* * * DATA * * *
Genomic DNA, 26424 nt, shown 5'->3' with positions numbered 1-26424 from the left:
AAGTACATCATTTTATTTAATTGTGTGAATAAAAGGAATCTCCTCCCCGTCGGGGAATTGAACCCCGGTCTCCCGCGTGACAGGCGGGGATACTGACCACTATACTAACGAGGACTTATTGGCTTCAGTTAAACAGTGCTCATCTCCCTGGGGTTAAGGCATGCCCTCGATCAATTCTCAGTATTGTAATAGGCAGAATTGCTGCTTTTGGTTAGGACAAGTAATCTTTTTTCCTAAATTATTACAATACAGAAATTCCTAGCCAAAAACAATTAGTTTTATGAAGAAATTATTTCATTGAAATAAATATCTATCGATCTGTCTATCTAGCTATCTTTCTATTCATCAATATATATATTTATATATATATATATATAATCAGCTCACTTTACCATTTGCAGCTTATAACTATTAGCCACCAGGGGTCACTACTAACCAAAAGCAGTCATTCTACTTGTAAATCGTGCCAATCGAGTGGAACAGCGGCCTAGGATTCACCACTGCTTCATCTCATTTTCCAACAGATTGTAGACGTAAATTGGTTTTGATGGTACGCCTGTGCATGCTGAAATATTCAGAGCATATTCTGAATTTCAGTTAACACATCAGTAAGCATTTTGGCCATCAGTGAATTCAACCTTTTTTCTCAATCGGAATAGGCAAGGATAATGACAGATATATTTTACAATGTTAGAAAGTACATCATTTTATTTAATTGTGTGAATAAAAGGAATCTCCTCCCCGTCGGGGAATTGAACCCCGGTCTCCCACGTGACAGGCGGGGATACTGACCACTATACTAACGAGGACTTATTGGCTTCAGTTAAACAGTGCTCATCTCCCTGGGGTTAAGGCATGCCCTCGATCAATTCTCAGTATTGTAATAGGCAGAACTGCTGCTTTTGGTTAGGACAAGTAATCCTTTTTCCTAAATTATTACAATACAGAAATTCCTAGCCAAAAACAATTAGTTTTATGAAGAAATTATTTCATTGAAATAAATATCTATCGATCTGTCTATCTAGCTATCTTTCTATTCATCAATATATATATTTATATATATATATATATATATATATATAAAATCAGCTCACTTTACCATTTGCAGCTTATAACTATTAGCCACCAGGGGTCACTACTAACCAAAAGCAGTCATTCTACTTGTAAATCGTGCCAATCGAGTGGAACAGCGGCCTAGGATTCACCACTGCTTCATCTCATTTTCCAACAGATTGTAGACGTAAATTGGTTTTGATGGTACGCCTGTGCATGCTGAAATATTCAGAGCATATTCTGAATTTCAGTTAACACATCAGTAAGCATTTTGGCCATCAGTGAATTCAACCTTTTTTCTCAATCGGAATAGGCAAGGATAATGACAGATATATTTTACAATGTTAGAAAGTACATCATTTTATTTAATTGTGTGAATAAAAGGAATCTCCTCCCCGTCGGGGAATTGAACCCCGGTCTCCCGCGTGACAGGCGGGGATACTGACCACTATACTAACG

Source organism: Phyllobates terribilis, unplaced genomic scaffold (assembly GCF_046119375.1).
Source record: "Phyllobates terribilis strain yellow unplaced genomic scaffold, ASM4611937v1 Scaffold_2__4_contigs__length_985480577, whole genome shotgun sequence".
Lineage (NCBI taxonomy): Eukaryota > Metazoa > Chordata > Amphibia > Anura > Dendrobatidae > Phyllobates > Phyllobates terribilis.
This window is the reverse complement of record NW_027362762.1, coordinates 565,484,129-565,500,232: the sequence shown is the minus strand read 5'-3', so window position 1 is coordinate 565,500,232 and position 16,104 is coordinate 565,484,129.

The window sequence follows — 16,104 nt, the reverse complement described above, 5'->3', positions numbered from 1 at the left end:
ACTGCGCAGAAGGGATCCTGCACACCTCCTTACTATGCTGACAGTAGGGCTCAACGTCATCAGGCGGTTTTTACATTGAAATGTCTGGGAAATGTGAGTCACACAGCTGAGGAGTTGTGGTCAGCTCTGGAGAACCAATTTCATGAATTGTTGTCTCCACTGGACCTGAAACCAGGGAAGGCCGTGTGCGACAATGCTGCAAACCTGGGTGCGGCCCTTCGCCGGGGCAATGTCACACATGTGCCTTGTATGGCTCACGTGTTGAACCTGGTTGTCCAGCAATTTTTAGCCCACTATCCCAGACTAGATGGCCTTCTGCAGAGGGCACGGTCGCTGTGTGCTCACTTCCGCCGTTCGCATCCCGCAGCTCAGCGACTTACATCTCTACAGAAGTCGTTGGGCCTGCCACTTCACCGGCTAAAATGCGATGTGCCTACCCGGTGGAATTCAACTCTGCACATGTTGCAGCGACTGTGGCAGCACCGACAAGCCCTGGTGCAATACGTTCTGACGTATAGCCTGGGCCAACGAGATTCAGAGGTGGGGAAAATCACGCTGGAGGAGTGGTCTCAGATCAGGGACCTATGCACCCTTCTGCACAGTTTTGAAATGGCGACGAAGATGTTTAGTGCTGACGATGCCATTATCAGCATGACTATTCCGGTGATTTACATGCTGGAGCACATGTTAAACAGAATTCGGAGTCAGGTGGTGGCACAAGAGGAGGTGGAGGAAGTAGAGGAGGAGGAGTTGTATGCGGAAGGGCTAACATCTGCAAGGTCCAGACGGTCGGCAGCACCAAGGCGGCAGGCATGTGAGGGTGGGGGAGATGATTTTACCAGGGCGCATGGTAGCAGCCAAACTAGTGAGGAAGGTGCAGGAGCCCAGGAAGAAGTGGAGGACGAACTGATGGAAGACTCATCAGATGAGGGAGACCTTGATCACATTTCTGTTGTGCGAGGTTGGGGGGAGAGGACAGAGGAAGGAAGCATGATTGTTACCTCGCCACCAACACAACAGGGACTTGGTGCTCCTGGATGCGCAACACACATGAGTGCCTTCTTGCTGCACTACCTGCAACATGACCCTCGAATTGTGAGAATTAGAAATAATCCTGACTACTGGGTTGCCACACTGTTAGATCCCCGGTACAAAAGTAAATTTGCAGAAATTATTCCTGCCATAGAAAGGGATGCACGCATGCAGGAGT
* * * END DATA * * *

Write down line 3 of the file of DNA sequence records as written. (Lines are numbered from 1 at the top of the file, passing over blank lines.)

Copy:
Source organism: Phyllobates terribilis, unplaced genomic scaffold (assembly GCF_046119375.1).